Creeping toward shortage: Lake Mead now headed for bigger drop next year than we thought

Folks worried that Lake Mead might drop below elevation 1,075 and trigger a first-ever Lower Colorado River Basin shortage now have more to worry about. The latest monthly model runs from the U.S. Bureau of Reclamation (pdf) have increased the odds, and suggest that Mead (currently at 1,077.03) could drop all the way to 1,054 by the end of the 2016 “water year” – 18 feet lower than projected just one month ago.

This is all a result of the interaction of two important water management rules – one that calls for holding more water upstream in Lake Powell to keep that reservoir from dropping too far, and a second that calls for curtailing water deliveries to Arizona, holding the water back in Lake Mead, outside Las Vegas.

The latest monthly Bureau model runs, released this afternoon, point toward a likely need to cut releases from Lake Powell, on the Colorado River along the Arizona-Utah border, beginning Oct. 1. That would result in less water being delivered to Lake Mead, downstream, increasing the chances of a first-ever shortage declaration and cascading shortfalls in Arizona as early as Jan. 1. So far odds are against that second eventuality – Arizona cuts beginning Jan. 1. But it’s very close right now, with projected Jan. 1 levels of 1,075.92, just 11 inches from the trigger point.

Regardless of whether we hit the 1,075 trigger this time around, however, reduced releases from Lake Powell would ensure huge drops in Lake Mead next year.

This is all part of the complicated operating rules adopted in 2007 intended to balance shortfalls in Powell, the main upper basin storage reservoir, and Mead, the main reservoir downstream for use by Nevada, Arizona, and California. Powell has been hovering right around a trigger point (elevation 3,575 feet above sea level on Jan. 1) that would require cutbacks to keep more water in Powell. There’s a lot of “if this then that” rules stumbling over one another here, but if the August monthly modeling run shows Powell is too low, that automatically invokes a rule to hold more water in Powell and release less water to Mead. And less water in Mead translates to increased risk of triggering a second rule that would keep more water in Mead next year by cutting deliveries to Arizona.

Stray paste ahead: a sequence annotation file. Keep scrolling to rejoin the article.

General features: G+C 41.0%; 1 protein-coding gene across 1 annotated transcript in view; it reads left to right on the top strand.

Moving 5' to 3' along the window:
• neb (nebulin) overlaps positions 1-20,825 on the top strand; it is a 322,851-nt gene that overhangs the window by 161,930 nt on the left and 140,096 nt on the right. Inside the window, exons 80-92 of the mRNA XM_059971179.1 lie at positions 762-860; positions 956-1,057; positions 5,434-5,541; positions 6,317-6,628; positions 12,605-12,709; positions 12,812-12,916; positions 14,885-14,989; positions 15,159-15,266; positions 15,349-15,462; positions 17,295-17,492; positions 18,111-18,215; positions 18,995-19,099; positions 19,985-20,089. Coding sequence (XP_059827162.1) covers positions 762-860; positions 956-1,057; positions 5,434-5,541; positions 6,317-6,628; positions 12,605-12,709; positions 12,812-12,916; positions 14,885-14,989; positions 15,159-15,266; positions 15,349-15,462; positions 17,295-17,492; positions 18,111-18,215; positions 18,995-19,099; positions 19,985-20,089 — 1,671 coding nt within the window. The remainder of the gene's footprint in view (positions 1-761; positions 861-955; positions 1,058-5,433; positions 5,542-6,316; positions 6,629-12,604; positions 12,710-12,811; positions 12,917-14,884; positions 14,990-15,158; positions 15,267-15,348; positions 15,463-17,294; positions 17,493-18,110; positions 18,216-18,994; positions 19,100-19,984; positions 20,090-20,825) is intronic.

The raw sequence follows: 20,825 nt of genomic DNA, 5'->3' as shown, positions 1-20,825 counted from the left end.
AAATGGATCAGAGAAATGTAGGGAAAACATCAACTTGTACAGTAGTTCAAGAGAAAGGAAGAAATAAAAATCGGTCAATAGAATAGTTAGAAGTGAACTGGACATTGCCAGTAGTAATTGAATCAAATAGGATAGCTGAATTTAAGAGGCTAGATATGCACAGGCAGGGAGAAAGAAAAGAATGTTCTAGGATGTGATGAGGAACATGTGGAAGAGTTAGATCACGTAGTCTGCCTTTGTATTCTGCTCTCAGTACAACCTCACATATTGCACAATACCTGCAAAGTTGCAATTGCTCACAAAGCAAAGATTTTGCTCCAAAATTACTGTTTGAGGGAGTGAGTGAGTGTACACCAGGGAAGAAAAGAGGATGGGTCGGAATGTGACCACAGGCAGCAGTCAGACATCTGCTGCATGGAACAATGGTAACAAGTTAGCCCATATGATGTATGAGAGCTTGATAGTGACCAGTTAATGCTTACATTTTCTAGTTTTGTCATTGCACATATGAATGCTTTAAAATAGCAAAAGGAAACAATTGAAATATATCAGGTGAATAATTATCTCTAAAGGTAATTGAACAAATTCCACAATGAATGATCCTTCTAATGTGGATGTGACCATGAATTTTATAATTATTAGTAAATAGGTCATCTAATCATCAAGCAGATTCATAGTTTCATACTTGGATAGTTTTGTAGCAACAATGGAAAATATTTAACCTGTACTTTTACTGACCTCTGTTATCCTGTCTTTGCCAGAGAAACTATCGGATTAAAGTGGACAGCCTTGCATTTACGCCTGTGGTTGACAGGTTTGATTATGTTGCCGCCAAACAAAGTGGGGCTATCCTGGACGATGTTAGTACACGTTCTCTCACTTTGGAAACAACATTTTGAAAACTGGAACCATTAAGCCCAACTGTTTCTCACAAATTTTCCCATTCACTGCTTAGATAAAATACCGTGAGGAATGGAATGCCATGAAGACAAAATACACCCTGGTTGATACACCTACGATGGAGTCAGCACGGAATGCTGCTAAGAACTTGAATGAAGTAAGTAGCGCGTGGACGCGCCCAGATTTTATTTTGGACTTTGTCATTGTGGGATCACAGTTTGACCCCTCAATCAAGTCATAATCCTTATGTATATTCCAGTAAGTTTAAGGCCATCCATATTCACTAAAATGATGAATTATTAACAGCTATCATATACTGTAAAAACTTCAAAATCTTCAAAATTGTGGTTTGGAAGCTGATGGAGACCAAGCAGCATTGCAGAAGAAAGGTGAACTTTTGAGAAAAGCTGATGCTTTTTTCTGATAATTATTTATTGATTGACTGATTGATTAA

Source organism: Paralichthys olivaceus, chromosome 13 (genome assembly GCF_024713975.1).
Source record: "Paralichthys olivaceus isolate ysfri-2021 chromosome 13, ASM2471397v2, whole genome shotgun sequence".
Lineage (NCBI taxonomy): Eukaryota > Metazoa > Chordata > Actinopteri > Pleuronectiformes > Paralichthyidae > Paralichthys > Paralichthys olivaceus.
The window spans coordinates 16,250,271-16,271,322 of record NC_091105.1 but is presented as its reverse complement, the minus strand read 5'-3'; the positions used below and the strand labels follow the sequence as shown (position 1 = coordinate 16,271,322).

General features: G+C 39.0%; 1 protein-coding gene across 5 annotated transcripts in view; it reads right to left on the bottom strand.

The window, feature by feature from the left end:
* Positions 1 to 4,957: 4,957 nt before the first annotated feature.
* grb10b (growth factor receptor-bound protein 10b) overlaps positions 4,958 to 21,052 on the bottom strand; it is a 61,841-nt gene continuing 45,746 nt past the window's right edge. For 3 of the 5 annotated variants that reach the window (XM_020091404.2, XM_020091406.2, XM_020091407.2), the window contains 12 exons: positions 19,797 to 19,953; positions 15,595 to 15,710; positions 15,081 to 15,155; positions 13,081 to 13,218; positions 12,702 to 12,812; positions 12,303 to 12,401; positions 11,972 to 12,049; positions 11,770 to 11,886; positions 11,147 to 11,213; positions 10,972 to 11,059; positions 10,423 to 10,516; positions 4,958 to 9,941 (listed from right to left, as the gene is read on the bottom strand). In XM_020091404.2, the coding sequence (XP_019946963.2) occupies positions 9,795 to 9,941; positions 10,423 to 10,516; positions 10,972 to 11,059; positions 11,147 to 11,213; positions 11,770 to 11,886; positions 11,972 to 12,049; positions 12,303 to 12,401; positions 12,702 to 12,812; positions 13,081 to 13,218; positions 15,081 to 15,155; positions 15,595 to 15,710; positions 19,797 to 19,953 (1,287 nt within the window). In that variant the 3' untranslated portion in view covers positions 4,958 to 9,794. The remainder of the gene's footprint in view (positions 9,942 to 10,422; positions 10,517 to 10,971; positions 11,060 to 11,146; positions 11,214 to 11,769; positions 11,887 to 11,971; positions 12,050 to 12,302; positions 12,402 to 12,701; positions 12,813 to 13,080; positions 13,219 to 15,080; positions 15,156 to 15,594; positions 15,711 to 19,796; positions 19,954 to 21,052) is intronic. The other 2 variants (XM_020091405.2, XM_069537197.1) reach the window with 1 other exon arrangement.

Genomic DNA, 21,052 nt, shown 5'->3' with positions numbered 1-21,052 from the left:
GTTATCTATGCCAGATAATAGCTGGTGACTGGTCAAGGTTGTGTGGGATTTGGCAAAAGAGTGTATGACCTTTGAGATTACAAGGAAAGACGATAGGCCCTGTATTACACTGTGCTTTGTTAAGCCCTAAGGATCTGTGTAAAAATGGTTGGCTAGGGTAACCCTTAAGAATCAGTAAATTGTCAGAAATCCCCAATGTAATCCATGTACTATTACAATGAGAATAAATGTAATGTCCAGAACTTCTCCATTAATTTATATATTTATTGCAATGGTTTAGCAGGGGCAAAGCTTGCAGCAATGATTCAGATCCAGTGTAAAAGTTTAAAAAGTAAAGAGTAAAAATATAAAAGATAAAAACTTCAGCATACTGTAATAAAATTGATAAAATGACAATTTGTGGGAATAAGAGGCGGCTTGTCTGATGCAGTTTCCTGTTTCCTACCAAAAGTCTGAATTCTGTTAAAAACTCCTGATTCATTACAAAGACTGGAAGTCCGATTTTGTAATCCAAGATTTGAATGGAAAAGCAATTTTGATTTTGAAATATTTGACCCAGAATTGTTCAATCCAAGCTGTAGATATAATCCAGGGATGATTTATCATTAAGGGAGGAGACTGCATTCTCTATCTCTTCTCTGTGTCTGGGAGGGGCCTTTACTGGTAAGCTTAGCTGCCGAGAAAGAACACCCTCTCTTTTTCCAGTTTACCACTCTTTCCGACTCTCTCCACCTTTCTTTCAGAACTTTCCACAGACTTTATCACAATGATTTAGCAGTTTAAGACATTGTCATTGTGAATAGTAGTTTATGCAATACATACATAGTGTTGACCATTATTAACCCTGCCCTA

1. Hi John. So this is a contradiction I see in the general argument for your book. On the one hand, what you say, it’s a matter of cleverly and creatively gathering the experts and tweaking the kafkaesque rules and outdated institutions to adapt. But on the other hand, maybe the rules and institutions are like an 8 track tape in a brand new Stingray with Sirius and an iPhone adapter and we need a radical transformation.


  2. Mike is onto something here. Not being a book writer, I am free to mix metaphors: BuRec is just kicking the can down the road in gaming the 1075′, hoping for a Hail Mary pass from Mother Nature who bats last in the form of a big next snowpack as steakholders hold hands singing kumbaya while they flood-irrigate another alfalfa field so the two mile long double-decker container trains at Barstow don’t go back to Asia empty. Like the starving donkey staring indecisively at two equally spaced bales of hay, I wonder if these ‘rules stumbling over one another’ don’t amount to the aquatic version of Gödel’s axiomatic incompleteness theorem.